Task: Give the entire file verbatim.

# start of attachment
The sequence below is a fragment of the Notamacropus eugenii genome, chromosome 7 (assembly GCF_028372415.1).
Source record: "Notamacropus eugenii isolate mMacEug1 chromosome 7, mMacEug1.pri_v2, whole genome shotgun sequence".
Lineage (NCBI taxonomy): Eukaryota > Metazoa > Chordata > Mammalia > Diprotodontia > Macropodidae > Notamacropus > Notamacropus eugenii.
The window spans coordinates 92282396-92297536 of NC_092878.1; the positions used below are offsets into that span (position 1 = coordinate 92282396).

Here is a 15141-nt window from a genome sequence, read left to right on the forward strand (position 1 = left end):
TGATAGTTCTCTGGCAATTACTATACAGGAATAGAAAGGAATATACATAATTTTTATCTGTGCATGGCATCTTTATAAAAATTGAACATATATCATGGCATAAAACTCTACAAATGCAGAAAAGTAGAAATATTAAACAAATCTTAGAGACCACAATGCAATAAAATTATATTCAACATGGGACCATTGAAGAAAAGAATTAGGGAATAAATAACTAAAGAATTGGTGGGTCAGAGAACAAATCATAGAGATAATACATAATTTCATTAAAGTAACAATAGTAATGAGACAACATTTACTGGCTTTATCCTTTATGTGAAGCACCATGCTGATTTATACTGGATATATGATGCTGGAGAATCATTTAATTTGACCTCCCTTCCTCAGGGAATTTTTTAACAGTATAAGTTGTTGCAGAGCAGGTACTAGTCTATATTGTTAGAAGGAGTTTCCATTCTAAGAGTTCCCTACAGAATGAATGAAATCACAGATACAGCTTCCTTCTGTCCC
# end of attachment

The sequence below is a fragment of the Notamacropus eugenii genome, chromosome 7 (assembly GCF_028372415.1).
Source record: "Notamacropus eugenii isolate mMacEug1 chromosome 7, mMacEug1.pri_v2, whole genome shotgun sequence".
Lineage (NCBI taxonomy): Eukaryota > Metazoa > Chordata > Mammalia > Diprotodontia > Macropodidae > Notamacropus > Notamacropus eugenii.
The window spans coordinates 92282396-92297536 of NC_092878.1; the positions used below are offsets into that span (position 1 = coordinate 92282396).

Here is a 15141-nt window from a genome sequence, read left to right on the forward strand (position 1 = left end):
TGATAGTTCTCTGGCAATTACTATACAGGAATAGAAAGGAATATACATAATTTTTATCTGTGCATGGCATCTTTATAAAAATTGAACATATATCATGGCATAAAACTCTACAAATGCAGAAAAGTAGAAATATTAAACAAATCTTAGAGACCACAATGCAATAAAATTATATTCAACATGGGACCATTGAAGAAAAGAATTAGGGAATAAATAACTAAAGAATTGGTGGGTCAGAGAACAAATCATAGAGATAATACATAATTTCATTAAAGTAACAATAGTAATGAGACAACATTTACTGGCTTTATCCTTTATGTGAAGCACCATGCTGATTTATACTGGATATATGATGCTGGAGAATCATTTAATTTGACCTCCCTTCCTCAGGGAATTTTTTAACAGTATAAGTTGTTGCAGAGCAGGTACTAGTCTATATTGTTAGAAGGAGTTTCCATTCTAAGAGTTCCCTACAGAATGAATGAAATCACAGATACAGCTTCCTTCTGTCCC